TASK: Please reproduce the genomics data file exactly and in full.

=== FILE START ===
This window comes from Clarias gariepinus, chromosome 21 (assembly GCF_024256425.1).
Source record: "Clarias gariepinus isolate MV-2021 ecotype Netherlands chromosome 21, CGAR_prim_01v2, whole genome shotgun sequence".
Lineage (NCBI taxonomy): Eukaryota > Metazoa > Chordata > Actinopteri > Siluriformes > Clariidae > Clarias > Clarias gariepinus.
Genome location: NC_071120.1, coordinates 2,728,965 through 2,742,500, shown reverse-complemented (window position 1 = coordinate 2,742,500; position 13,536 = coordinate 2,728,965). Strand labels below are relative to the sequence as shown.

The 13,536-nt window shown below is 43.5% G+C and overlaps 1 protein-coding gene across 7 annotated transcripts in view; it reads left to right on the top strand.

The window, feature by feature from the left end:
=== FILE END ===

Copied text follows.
This window comes from Clarias gariepinus, chromosome 21 (assembly GCF_024256425.1).
Source record: "Clarias gariepinus isolate MV-2021 ecotype Netherlands chromosome 21, CGAR_prim_01v2, whole genome shotgun sequence".
Lineage (NCBI taxonomy): Eukaryota > Metazoa > Chordata > Actinopteri > Siluriformes > Clariidae > Clarias > Clarias gariepinus.
Genome location: NC_071120.1, coordinates 2,728,965 through 2,742,500, shown reverse-complemented (window position 1 = coordinate 2,742,500; position 13,536 = coordinate 2,728,965). Strand labels below are relative to the sequence as shown.

The 13,536-nt window shown below is 43.5% G+C and overlaps 1 protein-coding gene across 7 annotated transcripts in view; it reads left to right on the top strand.

The window, feature by feature from the left end: